Dr. Richard Shadick

Licensed Psychologist - Psychotherapy, Testing

Have you suffered a loss from a divorce? Lost a loved one in unexpected or traumatic circumstances or perhaps to suicide? These are some areas of my expertise but I have broad experience in many areas. Please read on to learn more about the work I do. Feel free to email me if you have any questions or visit the links to the left to learn about my clinical and research work.

I work with teens,  adults, and families. I have particular expertise in those who have experienced divorce, survivors of trauma, and those who have lost loved ones to suicide. I also work extensively with college students with such issues as academic performance, identity, and substance use. I am certified with American Association of Suicidology as s suicide prevention specialist. 

With my clients I create a safe and supportive environment and find that clients are better able to openly explore their feelings in that way. I strive to understand the concerns my clients come to me with and to empower them to effect change in their lives.

I practice therapy primarily from a psychodynamic perspective, which means that I believe one's previous relationships and experiences have an influence on one's present problems. By exploring both the past and the present, clients are better able to develop relationships and make changes in their lives. I also work from a cognitive-behavioral approach when there are specific problems that need to be worked on in a brief period of time.

What can you expect in a first meeting? You will get an opportunity to talk about the concerns you are experiencing as well as the history of your problem. We will also talk about your broader life so that I may understand who you are as a person. At the end of the meeting you will be able to ask questions and hear my ideas about how to develop solutions for your concerns.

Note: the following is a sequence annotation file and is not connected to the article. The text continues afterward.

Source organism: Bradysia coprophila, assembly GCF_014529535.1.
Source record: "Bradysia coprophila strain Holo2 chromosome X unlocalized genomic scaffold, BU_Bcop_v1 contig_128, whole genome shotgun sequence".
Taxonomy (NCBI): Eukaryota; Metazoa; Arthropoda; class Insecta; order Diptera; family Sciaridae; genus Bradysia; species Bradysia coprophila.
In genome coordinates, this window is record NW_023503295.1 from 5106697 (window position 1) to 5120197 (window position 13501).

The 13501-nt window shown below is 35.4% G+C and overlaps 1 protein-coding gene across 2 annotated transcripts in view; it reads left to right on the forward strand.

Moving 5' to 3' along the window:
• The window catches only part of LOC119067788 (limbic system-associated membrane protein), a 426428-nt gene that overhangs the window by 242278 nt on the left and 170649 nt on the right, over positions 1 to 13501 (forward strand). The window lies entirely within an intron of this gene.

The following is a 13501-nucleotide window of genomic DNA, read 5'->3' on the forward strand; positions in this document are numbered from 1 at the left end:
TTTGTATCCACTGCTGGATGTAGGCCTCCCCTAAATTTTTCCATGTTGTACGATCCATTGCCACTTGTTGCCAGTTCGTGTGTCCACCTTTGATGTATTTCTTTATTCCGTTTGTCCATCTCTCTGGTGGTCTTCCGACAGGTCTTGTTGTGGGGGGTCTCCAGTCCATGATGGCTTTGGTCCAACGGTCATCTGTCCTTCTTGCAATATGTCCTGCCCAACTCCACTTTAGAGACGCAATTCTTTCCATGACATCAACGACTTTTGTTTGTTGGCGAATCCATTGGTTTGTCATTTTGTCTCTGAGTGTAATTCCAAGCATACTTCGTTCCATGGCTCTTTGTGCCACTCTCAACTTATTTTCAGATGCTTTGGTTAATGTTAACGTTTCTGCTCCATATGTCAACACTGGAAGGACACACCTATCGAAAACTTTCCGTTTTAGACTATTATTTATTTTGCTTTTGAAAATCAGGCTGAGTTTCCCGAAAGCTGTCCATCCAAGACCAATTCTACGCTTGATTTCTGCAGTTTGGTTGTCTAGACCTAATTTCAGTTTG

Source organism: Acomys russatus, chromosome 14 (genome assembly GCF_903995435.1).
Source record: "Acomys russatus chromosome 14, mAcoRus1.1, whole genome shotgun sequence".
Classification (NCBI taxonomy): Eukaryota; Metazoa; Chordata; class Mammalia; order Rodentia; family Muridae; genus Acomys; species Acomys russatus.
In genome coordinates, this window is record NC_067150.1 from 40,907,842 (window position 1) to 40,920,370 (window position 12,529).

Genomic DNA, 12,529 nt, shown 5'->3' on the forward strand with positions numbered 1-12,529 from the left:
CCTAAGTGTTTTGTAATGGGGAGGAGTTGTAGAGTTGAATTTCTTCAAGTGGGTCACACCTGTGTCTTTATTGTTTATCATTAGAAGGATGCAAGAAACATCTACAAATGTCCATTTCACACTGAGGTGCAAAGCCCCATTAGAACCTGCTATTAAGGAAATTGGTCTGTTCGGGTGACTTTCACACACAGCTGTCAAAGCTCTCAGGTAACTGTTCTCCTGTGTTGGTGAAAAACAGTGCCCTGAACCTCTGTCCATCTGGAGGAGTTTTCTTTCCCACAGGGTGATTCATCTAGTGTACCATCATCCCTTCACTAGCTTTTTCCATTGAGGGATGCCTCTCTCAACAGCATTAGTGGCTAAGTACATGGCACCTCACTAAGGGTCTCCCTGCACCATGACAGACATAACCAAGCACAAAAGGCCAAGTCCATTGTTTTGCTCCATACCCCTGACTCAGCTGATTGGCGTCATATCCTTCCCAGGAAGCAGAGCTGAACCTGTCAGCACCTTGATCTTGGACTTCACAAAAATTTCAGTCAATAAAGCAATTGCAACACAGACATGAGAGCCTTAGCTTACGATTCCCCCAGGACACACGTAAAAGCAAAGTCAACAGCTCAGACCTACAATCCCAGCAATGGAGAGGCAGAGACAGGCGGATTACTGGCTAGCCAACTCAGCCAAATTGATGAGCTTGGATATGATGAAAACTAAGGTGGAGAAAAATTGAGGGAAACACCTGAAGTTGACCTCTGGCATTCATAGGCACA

Office Location:

242 East 19th Street (between 2nd and 3rd)

New York NY 10003

 

 

Change the associations...cure the suicide

A lengthy article in the NY Times, "The Suicide Detective" discusses a psychologist's work to try and understand the phenomena of suicide. Dr. Matthew Nock uses the Implicit Association Test (I.A.T.) to ascertain, with some impressive accuracy, who is likely to kill themselves. Excerpted below is his "take-away" message from the I.A.T. research and how he applies it to treatment. He seems to be saying implicitly (pun intended) that Sigmund Freud and Aaron Beck are correct about the suicidal mind. It also suggests that our belief that psychotherapy, particularly the kind that incorporates mindfulness, is the curative agent for individuals who struggle with suicide is correct.

Here is the excerpt from the article:

"Right now, we ask people if they’re suicidal,” Nock said. “And if they say yes, we give them medication to try and make them less depressed or less anxious or less psychotic or to have a more stable mood. And then we talk to them. We do talk therapy. And essentially talk them into not being suicidal anymore. And this over all as a strategy for many people does not seem to be curative.” But if doctors could see which patients are suicidal at a given moment, they might be able to retrain their self-destructive thinking based on their test scores. If, as the I.A.T. seems to suggest, associating yourself more with dying than with living increases your risk for suicide, breaking that association might decrease it. To find out, Nock is developing computer tasks that he hopes could help get people, through rote practice, to identify more with being alive than dead. His researchers are also starting to test whether training people to think more positively about the past and the future makes them less likely to attempt suicide. Nock often talks about “turning levers,” as if he were a railroad-switch operator manning an existential junction. “Can we think of suicide as resulting from problems with memory or cognition or attention?” he said. “And if so, can we then turn levers on those things to make people less likely to think about suicide? So, it’s not giving a pill; it’s giving a training.”